Turkey, Culture, Asia - Pacific

Istanbul symposium sheds light on Uzbekistan's heritage

'Uzbekistan: A Civilization Beyond Time' symposium brings together international experts, scholars, and craftsmen

Nilay Kar Onum   | 15.06.2019
Istanbul symposium sheds light on Uzbekistan's heritage


A weekend symposium in Istanbul discussed the cultural and historical heritage of the Central Asian country of Uzbekistan as well as its deep-rooted ties with Turkey.

The event on Saturday, “Uzbekistan: A Civilization Beyond Time,” brought together many academics, scholars, and craftsmen, as well as experts at the Bahariye Mevlevi Lodge in the city’s Eyup district.

Held under the auspices of the Turkish Presidency, the symposium gave participants an opportunity to take a closer look the at ancient cities of Uzbekistan, civilizations in the region of Turkistan -- a vast Central Asian region around the Turkic peoples' homeland -- as well as the missions of Uzbek dervish lodges in Istanbul and Turkey

In his opening speech, Turkish calligraphy and marbling artist Ugur Derman, a self-described lover of Uzbekistan, told about Uzbek lodges and ties with the Uzbek cities of Samarkand and Bukhara during the Ottoman era, and gave a slide show of vintage photos.

“The institutions which did the most to establish ties [between the two nations] were Uzbek dervish lodges. The largest one that I know is the one in Uskudar. There’s also one in Eyup Sultan and one near Kadirga [in Istanbul’s Fatih district],” Derman said.

Derman quoted Necmeddin Okyay, a regular participant at the Uzbek dervish lodge in Uskudar, as saying, “If Uzbek pilgrims at that time didn’t visit Istanbul and Eyup Sultan along their hajj pilgrimage route, they saw their hajj as unfinished.”

The remains of Abu Ayyub al-Ansari, a companion of the Prophet Muhammad after the migration to Medina in 622, are interred at a mosque in the Eyup Sultan district.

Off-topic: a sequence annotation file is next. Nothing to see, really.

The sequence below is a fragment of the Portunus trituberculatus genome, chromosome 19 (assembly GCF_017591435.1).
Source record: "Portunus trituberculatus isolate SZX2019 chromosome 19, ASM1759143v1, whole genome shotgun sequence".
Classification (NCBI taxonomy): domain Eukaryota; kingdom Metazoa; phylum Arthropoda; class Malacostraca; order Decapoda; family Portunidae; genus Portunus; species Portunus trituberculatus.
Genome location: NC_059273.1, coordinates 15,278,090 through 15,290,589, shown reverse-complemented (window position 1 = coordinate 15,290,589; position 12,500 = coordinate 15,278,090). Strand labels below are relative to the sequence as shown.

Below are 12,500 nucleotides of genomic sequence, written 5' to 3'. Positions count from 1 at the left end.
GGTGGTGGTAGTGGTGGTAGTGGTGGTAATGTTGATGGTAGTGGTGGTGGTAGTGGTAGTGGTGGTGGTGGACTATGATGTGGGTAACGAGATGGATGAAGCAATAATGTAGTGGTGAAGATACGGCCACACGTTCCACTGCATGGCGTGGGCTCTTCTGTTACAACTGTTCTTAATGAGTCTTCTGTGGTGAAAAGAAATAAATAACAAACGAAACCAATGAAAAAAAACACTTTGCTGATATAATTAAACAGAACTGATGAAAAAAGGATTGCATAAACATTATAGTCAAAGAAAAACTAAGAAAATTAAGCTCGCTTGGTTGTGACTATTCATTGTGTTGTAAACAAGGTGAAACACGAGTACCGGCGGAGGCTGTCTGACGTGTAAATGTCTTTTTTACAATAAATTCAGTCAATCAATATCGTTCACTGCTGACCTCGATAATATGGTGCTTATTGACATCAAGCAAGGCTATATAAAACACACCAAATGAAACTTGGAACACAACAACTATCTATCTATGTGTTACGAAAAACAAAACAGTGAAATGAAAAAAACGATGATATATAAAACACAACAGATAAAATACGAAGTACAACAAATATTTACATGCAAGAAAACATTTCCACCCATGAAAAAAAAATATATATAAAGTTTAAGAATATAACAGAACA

Ancient cities of Bukhara, Samarkand

For her part, Seda Yilmaz Vurgun, a scholar of Turkistan and Turkish history at Bilecik Seyh Edebali University, called the city of Bukhara, Uzbekistan an important “hub” for Turkish, Islamic and world civilizations.

“The city may not have a sea, but it was like a coastal city. Muslim traders often went to the region,” she said.

"Qutayba ibn Muslim, [a commander of the Umayyad Caliphate] established a mosque in Bukhara. Thereafter the city became an important base for Islam."

Telling how the famed Uzbek city of Samarkand is described as a “center of Central Asia,” she said: “The first thing when you talk about Samarkand is its fertile soil. It’s also important politically. It’s the home of important works of art.”

The most important feature of both Samarkand and Bukhara is their madrasa Islamic schools, Vurgun stressed.

“[Opening] a madrasa was a tradition at that time. Every wealthy person wanted to open a madrasa. It was a kind of donation.”

In recognition of their history, cultural legacy, and architectural heritage, both Bukhara and Samarkand are UNESCO World Heritage sites.

Touching on the Uzbek dervish lodges, Seda said: “The founders of these dervish lodges were Bukhara and Samarkand sheiks. They were people who transmitted culture between the countries.”

“Uzbek dervish lodges worked as consulates between the two countries. They were praying for the Ottomans to beat their rivals during wars," she said.

There are some 17 Uzbek dervish lodges across the world, said the scholar.

Boosting bilateral ties

For his part, Mustafa Budak, a historian at Istanbul University, told how in the 15th century the center of Islamic scholarship in the Turkistan region shifted to Istanbul.

“The Turkistan region was a center of Islamic sciences and culture until the mid-15th century. After the 1453 conquest of Istanbul, the direction [of scholarship] changed with the encouragement of [Ottoman Sultan] Mehmet the Conqueror.

“Scholars in Turkistan came to Anatolia and Istanbul, and the center of scholarship in Turkistan shifted to Istanbul,” he said.

Budak proposed three projects to help strengthen relations between Turkey and Uzbekistan.

“I think the Hajj route of the Bukhara-Samarkand-Istanbul-Mecca previously used by Turkistan pilgrims needs to be revived,” he said.

The historian also proposed establishing a joint Turk-Uzbek university.

“Until the mid-15th century, the center of scholarship was Turkistan and then it shifted into Istanbul. In order to boost relations between Turkey and Uzbekistan, a joint university should be established,” he said.

A language-centered joint newspaper or a book should be published in order to support common language activities between the two countries, Budak suggested.

Participants at the symposium also praised an art exhibit at the same building spotlighting Islamic civilization and the Turkistan region.

The exhibition with the same name as the symposium will be open through June 30. 

A follow-up symposium will be held in Tashkent, the Uzbek capital, on Sept. 7-15.

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